I can understand that very well. At S.Thomas’, the boys didn’t know each other by their religion, cast or creed but by the fellowship they shared among a brotherhood of Sinhalese, Tamils and Moslems, Christians, Buddhists and Hindus. It never occurred to them to divide their fellow students among ethnic or religious lines.How so unlike the false royal family and its bunch of rogues.

In Wassa, S. Thomas – and Sri Lanka lost a fine young rugby player who would have had a stellar career had he been allowed to live. In retrospect, we realise that we as a nation lived through such dark times that only the mercy of his Allah and my God could have seen us through. Today, as his mother still mourns the untimely loss of her beloved son, I can understand her pain. When you lose your son, you lose your world. And it is never the same again.

The fact that he was tortured and murdered has always been known albeit limited to the circles of Colombo’s dinner circuits – it was a whispered secret that today, is loud enough to be heard in the highest portals of justice. Yet no one dared to point fingers back then. Unless one wanted a free ride in a white van, never to return. But today, thanks be to God, it is different. We can take comfort in knowing that justice has come full circle. For Wassa and the many others whose lives were cruelly snatched during those cursed years of Rajapakse rule, there will be justice. That’s what Good Governance is all about.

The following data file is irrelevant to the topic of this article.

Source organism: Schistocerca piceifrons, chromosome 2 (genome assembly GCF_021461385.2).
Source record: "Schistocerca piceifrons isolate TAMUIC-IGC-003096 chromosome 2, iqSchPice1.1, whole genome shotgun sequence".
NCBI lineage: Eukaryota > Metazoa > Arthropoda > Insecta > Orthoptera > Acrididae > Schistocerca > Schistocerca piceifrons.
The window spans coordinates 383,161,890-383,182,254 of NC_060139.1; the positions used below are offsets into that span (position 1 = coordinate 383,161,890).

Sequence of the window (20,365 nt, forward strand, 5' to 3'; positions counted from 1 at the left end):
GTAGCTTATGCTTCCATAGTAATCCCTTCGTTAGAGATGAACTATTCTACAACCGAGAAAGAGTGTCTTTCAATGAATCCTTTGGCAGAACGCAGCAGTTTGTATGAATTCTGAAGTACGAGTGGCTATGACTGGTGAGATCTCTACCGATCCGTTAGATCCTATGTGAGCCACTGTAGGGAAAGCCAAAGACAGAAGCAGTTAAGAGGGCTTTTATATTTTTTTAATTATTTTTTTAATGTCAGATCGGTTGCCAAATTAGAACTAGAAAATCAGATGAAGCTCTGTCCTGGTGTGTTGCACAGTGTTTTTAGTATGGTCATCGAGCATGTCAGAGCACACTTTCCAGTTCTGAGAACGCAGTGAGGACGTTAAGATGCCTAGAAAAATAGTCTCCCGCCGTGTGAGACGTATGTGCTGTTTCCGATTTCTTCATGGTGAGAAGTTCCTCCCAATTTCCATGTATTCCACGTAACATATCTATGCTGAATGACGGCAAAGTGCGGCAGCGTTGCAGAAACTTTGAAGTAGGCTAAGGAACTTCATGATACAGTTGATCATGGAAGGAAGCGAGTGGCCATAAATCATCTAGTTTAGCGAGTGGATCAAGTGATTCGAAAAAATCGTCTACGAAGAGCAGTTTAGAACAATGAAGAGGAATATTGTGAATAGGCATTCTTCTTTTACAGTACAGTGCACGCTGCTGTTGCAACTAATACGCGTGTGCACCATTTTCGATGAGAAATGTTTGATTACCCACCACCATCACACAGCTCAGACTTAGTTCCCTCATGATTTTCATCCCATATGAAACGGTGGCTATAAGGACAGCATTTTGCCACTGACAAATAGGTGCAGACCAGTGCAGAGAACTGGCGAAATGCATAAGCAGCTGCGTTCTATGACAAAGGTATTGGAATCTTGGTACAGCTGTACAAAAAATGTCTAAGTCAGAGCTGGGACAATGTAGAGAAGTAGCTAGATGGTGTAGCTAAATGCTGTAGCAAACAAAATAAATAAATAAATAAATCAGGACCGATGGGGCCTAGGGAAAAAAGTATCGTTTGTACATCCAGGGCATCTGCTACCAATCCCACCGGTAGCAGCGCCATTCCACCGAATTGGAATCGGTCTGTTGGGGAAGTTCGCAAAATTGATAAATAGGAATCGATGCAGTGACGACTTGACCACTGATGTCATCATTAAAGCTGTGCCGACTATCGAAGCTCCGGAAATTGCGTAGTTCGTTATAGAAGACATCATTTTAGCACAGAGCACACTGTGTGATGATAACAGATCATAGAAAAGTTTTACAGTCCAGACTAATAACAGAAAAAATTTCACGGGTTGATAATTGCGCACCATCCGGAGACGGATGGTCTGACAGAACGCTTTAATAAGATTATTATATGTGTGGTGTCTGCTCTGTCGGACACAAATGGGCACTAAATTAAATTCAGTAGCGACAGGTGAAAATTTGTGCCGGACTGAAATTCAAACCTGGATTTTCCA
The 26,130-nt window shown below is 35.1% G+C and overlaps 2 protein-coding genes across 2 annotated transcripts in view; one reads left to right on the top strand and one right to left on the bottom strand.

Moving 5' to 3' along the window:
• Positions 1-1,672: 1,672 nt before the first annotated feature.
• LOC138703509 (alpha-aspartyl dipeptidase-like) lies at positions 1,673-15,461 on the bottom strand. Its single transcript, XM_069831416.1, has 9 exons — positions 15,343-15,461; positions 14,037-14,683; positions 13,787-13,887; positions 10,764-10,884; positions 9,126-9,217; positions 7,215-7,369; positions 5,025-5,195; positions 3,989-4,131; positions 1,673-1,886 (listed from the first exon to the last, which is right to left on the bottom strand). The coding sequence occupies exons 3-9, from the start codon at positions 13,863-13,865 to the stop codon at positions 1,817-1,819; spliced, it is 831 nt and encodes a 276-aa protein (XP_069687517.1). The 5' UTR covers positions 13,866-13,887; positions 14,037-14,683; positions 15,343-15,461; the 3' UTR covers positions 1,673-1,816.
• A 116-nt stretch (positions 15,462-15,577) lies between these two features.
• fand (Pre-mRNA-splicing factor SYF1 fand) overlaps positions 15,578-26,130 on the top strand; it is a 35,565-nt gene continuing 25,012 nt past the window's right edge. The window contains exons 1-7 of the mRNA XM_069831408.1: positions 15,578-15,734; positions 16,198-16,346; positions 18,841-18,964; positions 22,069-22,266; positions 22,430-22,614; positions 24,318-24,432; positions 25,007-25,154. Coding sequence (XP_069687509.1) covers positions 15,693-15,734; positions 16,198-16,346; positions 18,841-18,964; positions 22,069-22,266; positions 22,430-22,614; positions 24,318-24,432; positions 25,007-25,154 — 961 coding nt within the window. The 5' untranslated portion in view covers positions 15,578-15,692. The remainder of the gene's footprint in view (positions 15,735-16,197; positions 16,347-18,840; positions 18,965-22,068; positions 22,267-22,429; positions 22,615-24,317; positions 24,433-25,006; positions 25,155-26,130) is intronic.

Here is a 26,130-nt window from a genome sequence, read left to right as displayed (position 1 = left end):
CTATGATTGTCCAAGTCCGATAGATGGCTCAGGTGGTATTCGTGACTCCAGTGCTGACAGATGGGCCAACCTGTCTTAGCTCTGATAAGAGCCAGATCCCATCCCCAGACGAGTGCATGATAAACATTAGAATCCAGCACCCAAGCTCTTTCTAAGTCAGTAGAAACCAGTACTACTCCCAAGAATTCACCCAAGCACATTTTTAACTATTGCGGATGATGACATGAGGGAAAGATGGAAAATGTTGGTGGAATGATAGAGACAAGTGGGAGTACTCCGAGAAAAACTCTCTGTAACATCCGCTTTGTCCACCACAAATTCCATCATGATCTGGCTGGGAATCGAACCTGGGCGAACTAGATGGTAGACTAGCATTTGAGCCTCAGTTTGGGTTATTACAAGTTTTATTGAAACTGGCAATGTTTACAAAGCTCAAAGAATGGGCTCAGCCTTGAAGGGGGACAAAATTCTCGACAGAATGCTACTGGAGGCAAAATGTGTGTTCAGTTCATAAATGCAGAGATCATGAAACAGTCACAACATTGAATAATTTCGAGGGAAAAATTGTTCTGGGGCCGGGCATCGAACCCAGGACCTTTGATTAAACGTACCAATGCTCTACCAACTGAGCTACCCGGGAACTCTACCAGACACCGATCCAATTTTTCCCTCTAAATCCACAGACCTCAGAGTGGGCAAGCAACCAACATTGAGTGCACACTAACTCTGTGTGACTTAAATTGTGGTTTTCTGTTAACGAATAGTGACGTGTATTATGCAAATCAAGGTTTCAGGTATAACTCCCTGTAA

Back in the day, I recall telling myself that this, too shall pass.

And it did. On January 08th 2015 – who can forget the sense of liberation and freedom of waking up to a Sri Lanka finally free of the Rajapakse curse.  As we stand on the threshold of yet another election, one that seeks to bring back the demons of injustice, murder, we would do well to remember his death and the deaths of countless others murdered during those long and dark Rajapakse years. Their blood, spilled long before their time and spilled in the most inhumane manner imaginable, cries out for justice.

All mothers still yearn for their little boys inside their grown sons – Wassa’s mother would have been no different. In her heart, I’m sure she still can hear his laughter, his little foot steps echo in the hall way. And what pain it must be to have to live through it. Losing a child is a lifelong nightmare. And there is a lesson for us all in that nightmare.

We owe a responsibility to Wassim Thajudeen, Prageeth Eknaligods and all those brave Sri Lankans whose deaths must not be in vain – we as a nation must ensure they are given peace in death, that justice is done as we head for the polls on the 17th. Let their murders be avenged with the perpetrators brought to justice. That should be our vision – and our goal on the 17th August 2015.

Evil men do not understand justice, But those who seek the Lord understand all things.Proverbs 28 – 5 – The Bible

“God commands justice and fair dealing…” – Quran 16:90